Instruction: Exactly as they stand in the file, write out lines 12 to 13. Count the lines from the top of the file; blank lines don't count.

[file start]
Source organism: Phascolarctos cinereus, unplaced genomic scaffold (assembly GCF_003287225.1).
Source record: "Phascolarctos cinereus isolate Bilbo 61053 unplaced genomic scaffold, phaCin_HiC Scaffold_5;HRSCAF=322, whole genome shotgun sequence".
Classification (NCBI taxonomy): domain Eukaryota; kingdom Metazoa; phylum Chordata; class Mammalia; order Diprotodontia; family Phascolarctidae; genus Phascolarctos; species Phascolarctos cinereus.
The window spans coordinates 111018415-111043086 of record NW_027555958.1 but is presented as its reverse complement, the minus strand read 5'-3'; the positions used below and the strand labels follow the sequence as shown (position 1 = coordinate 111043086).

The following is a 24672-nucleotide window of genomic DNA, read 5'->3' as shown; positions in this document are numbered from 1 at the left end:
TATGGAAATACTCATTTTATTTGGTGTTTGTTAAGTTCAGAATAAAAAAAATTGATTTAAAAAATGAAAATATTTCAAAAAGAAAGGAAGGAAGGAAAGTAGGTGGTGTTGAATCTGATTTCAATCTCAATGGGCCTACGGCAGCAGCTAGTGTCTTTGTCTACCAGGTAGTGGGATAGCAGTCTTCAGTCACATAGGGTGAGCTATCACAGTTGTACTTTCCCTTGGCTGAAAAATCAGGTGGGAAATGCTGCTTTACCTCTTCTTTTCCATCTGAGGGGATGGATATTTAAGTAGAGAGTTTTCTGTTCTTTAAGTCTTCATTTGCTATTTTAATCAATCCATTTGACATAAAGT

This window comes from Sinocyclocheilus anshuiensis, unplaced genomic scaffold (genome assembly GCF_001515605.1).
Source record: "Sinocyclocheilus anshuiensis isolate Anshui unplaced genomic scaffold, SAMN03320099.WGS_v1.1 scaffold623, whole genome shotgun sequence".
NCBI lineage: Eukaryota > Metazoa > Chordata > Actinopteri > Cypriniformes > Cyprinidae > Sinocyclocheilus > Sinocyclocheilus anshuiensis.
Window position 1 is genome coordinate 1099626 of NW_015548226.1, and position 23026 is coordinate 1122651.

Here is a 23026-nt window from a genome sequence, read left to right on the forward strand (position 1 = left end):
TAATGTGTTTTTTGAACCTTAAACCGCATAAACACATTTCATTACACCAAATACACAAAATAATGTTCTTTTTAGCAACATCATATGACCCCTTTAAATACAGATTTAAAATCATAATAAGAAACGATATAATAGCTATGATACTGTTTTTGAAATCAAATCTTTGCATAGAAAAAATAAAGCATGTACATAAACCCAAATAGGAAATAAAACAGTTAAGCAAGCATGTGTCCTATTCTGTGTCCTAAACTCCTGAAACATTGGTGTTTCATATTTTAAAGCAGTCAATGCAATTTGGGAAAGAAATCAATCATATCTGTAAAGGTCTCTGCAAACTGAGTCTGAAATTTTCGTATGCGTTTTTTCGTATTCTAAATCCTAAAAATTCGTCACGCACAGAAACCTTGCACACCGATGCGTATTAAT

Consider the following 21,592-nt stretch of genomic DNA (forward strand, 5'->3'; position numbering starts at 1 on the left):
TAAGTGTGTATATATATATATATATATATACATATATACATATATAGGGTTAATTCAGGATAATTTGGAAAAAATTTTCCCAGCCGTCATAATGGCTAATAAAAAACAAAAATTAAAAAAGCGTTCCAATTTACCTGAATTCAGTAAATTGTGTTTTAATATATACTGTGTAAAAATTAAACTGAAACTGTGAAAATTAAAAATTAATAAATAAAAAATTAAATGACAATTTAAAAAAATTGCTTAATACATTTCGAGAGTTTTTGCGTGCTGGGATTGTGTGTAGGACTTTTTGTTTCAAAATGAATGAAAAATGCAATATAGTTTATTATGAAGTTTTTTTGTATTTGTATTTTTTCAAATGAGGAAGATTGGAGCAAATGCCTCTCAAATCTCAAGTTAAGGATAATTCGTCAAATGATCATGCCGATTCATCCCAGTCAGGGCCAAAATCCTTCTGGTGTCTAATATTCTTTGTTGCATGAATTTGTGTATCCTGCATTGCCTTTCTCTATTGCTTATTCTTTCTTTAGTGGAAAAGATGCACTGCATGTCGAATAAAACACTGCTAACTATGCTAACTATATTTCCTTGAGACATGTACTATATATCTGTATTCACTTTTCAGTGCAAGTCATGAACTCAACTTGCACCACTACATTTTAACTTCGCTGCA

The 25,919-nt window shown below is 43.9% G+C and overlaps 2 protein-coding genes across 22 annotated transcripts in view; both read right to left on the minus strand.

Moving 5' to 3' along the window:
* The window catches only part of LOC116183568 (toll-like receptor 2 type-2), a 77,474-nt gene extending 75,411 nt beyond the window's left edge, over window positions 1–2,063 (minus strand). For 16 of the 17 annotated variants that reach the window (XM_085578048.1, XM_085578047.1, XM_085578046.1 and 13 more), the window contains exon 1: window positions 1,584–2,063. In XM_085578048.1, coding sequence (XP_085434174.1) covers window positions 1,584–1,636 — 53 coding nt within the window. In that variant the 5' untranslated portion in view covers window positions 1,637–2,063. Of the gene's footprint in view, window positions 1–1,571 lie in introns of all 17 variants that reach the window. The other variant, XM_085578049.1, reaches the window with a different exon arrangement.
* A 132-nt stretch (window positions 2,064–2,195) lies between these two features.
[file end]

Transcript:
TAATGTGTTTTTTGAACCTTAAACCGCATAAACACATTTCATTACACCAAATACACAAAATAATGTTCTTTTTAGCAACATCATATGACCCCTTTAAATACAGATTTAAAATCATAATAAGAAACGATATAATAGCTATGATACTGTTTTTGAAATCAAATCTTTGCATAGAAAAAATAAAGCATGTACATAAACCCAAATAGGAAATAAAACAGTTAAGCAAGCATGTGTCCTATTCTGTGTCCTAAACTCCTGAAACATTGGTGTTTCATATTTTAAAGCAGTCAATGCAATTTGGGAAAGAAATCAATCATATCTGTAAAGGTCTCTGCAAACTGAGTCTGAAATTTTCGTATGCGTTTTTTCGTATTCTAAATCCTAAAAATTCGTCACGCACAGAAACCTTGCACACCGATGCGTATTAAT

Consider the following 21,592-nt stretch of genomic DNA (forward strand, 5'->3'; position numbering starts at 1 on the left):